Rendering of the view of the proposed addition from the Convention Center and along New York Avenue.  photo—National Capital Planning Commission.

Rendering of the view of the proposed addition from the Convention Center and along New York Avenue. photo—National Capital Planning Commission.

The total estimated cost for all of this is $70 to $75 million. While details on any financial structure are still to be determined, one plan is that the museum would be funded with an endowment, private fundraising, and visitor revenues. But this would appear to be an unlikely model to earn back the initial costs of the venture.

Birdseye  rendering of the addition to Carnegie Library.  image—National Capital Planning Commission.

Birdseye rendering of the addition to Carnegie Library. image—National Capital Planning Commission.

Much attention by the architects has emphasized preserving the south side of the building and treating the north side as more utilitarian and therefore suitable for an addition. But for a free-standing, architecturally detailed building such as this, all sides contribute to its historic character.

On an architectural history note, although the south side of the building is the grand entrance, the vertical slot-like windows on the north side were somewhat of a revolutionary new “green” design feature in 1899 that allowed natural sunlight in-between the rows of vertical stacks, therefore reducing the need for electric lights at all times. The proposed addition that would wrap around the building’s north, east, and west sides would obscure any view of the original building from multiple vantage points.

North entrance across from Convention Center showing the unique vertical windows to provide sunlight into the stacks.  photo—Historic American Buildings Survey (HABS), Library of Congress Prints and Photographs Division.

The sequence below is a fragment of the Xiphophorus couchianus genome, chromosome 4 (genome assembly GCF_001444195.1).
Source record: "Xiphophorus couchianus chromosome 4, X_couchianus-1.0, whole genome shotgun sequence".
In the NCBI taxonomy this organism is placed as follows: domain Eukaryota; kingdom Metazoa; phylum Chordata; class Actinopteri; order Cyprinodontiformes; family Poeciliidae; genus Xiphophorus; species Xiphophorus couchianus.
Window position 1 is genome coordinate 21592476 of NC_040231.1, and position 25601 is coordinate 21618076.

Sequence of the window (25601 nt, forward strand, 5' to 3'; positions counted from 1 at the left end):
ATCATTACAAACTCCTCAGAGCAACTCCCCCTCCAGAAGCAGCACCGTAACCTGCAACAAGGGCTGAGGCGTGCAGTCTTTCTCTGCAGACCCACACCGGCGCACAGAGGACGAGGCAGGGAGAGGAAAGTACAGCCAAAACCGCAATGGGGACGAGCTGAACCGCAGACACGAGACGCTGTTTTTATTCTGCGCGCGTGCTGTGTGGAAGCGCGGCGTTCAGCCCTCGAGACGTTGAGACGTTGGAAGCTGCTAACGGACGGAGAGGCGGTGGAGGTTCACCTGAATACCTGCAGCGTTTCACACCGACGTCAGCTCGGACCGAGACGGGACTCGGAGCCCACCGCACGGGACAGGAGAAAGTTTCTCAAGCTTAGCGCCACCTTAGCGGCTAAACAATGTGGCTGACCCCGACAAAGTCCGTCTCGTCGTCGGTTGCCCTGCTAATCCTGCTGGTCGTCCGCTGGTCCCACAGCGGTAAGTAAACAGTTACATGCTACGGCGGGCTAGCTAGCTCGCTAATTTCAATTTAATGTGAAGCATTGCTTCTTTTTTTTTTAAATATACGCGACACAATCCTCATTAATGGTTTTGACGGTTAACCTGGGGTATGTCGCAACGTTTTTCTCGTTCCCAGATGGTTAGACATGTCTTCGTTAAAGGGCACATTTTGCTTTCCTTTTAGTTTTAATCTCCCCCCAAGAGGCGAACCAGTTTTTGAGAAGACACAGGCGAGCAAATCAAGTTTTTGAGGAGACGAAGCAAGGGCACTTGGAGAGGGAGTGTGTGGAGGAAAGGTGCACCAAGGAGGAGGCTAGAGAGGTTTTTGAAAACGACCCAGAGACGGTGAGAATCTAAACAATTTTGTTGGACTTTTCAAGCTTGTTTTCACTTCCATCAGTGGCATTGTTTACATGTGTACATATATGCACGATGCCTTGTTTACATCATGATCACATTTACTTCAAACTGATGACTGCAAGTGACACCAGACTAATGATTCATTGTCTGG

North entrance across from Convention Center showing the unique vertical windows to provide sunlight into the stacks. photo—Historic American Buildings Survey (HABS), Library of Congress Prints and Photographs Division.

The use of glass as the main building material —- intended to allow visibility through to the original building —- presents many problems. Although the glass would be transparent, the contents inside the addition would not be —  e.g., service areas, stairwells, and furnishings. Furthermore, glass is a highly reflective and high maintenance material and could obscure the visibility of the original building at certain times of the day, and if it is not kept constantly clean.

Mount Vernon Square is part of the original L’Enfant Plan for the city of Washington (which would be modified by this project), and is owned the National Park Service. Therefore, any modifications to this site are subject to a review process by an agency of the federal government, which in the case of this project is the National Capital Planning Commission (NCPC).

Rendering of the north elevation of the proposed addition to Carnegie Library. image—National Capital Planning Commission.

Rendering of the north elevation of the proposed addition to Carnegie Library. image—National Capital Planning Commission.